Directly following his round, a visibly miffed Woods said
“I should have shot an easy 3- or 4-under on the back nine and I only posted even. But I’m right there in the thick of it and a bunch of guys have a chance. We’ll see what happens.”
What happened was eventual champion Charl Schwartzel did what Woods said he should have done—shooting 4 under on the back to win his first major.
Luck, or lack of, is a contentious topic when it comes to sports fans, but at the 2013 Masters, Woods’ shocking fate played out as if those on Mount Olympus were orchestrating the tournament.
Woods entered the 2013 Masters as the World Number One, brimming with confidence having won three out of his first five tournaments to start the year.
By Friday afternoon, Woods had cruised into a share of the lead, before crisply striking a wedge on the par-5 15th as he hunted for another birdie.
In a cruel twist of fate, Woods’ ball struck the pin and ricocheted back into the water. “Royally cheated!” shouted on-course announcer David Feherty. Nobody could argue otherwise.
A subsequent “bad drop” turned a probable birdie into a triple-bogey placing Woods behind the proverbial 8-ball for the rest of the tournament. The game’s ultimate closer should have been in the lead with two rounds to play on a front-runner’s paradise of a course; instead, he was in chase-mode. (From 1991-2012, 19 of the 22 winners came from the final group).
Woods tried to rally over the weekend, but if he didn’t think the 2013 Masters was ill-fated for himself by Friday evening, then he would have been excused to do so on the eighth hole on Saturday.
Had Woods’ golf ball missed the pin at 15 on that hot and humid Spring afternoon in 2013, then he not only wins, but he likely wins going away.
The Wedge Guy: Power Leak No. 1: Your grip
One of the things I like the best is when a friend or stranger asks me to take a look at their swing to see if I can help them. I never get into the “lesson” business, because that is the domain of our golf staff at the club. But I have spent a lifetime in this game, and have studied the golf swing pretty relentlessly. I also have been blessed with a pretty good eye.
So, the other day, I was out hitting some balls in the afternoon, and a good friend from the club asked if I’d take a look at where he is losing power. Darrell is a big guy and a good player, but not nearly as long as you would think he’d be. He plays with the “big dog” money game, which has a few really big hitters that can be quite intimidating.
I’ve played with Darrell enough to know exactly where his power leaks were, so when he came out to the range, I watched him hit a few and dropped the first one on him.
“It’s your grip!”
He, like so many amateur golfers, was holding the club too far out on the end, and much too high in his palms — not low in the fingers like you should. I’ve always been of the opinion that the grip is the most important fundamental in the entire golf swing. Without a solid and fundamentally sound hold on the golf club, the rest of the swing cannot function at its best. Hogan thought it was so important, he dedicated a whole chapter of “Five Lessons” to the subject.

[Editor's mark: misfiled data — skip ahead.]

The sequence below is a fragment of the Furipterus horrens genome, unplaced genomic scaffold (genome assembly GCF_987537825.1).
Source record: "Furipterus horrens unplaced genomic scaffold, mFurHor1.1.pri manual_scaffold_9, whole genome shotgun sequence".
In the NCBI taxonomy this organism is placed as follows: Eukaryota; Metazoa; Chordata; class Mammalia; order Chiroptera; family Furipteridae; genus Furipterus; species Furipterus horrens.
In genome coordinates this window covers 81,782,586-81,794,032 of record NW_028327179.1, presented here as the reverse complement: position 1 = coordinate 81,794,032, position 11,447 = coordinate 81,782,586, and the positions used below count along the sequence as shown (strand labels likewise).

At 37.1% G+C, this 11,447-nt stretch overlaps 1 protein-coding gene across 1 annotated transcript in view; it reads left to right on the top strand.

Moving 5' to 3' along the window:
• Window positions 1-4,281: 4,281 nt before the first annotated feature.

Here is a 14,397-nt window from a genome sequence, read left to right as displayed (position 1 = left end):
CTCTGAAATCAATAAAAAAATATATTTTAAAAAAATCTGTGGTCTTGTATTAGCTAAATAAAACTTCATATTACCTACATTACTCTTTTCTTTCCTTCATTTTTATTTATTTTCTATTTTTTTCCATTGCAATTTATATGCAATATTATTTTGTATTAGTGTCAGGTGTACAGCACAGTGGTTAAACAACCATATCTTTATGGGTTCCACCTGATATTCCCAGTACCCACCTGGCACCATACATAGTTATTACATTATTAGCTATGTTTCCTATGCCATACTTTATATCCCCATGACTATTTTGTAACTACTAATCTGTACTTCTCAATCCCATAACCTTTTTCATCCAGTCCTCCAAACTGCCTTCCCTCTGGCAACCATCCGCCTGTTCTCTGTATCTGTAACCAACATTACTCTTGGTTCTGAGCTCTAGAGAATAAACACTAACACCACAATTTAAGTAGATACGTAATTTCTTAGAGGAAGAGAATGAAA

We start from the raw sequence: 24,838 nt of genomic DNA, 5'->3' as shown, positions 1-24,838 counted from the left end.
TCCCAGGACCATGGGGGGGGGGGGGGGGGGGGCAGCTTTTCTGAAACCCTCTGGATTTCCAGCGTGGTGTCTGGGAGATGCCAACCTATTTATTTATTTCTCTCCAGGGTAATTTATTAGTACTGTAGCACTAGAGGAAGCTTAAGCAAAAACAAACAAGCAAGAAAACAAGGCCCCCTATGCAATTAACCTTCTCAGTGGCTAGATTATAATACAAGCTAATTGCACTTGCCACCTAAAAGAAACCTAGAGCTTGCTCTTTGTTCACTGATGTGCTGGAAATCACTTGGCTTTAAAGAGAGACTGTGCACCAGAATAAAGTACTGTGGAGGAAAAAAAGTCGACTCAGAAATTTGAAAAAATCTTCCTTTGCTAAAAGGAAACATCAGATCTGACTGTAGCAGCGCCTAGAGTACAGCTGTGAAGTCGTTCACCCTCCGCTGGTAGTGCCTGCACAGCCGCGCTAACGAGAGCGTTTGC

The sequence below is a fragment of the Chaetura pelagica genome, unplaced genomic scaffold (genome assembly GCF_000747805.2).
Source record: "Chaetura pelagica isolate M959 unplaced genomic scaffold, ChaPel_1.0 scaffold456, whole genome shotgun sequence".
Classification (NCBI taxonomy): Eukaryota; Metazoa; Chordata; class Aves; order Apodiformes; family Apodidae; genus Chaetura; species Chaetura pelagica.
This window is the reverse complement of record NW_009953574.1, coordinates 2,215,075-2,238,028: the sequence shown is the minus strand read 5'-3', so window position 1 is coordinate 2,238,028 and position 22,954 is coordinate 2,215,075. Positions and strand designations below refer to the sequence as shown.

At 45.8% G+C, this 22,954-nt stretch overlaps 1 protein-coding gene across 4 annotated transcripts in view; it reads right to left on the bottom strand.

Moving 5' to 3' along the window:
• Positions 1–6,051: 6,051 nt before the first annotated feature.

You’ll see the occasional pretty good scorer at the club with a funky grip, but you never see a bad grip on tour. The golfer who has mastered a great grip is the most teachable there is.
In my opinion, the grip is only ‘personal’ to a small degree. Whether you like to overlap, interlock or use the full finger grip (not baseball)…whether you like to rotate your hands a little stronger or weaker . . . the fundamentals are the same, and they aren’t negotiable.
The club has to be in your fingers to allow the “lag” that builds power, and to allow or even force the optimum release of the club through impact. The last three fingers of the left hand have to control the club so that it can be pulled through the impact zone. The right hand hold is limited to the curling of the two middle fingers around the grip, and neither set of forefingers and thumbs should be engaged much at all. One of the best drills for any golfer is to hit balls with the right forefinger and thumb totally disengaged from the grip. Google “Hogan grip photos” and study them!!!!!!
So, with the changes in the grip I had Darrell make, he immediately began ripping drivers 15-20 yards further downrange than he had. The ball flight and even sound of the ball off the driver was more impressive. So we went out to play a few holes to see what happened.
Historically, Darrell is only 5-10 yards longer than me at best, and sometimes I outdrive him. But not anymore!! On those five holes we played late that afternoon, he consistently flew it out there 20-25 yards past my best drives.
And that made us both really happy!
Next Tuesday, I’ll talk about the second in this series on Power Leaks.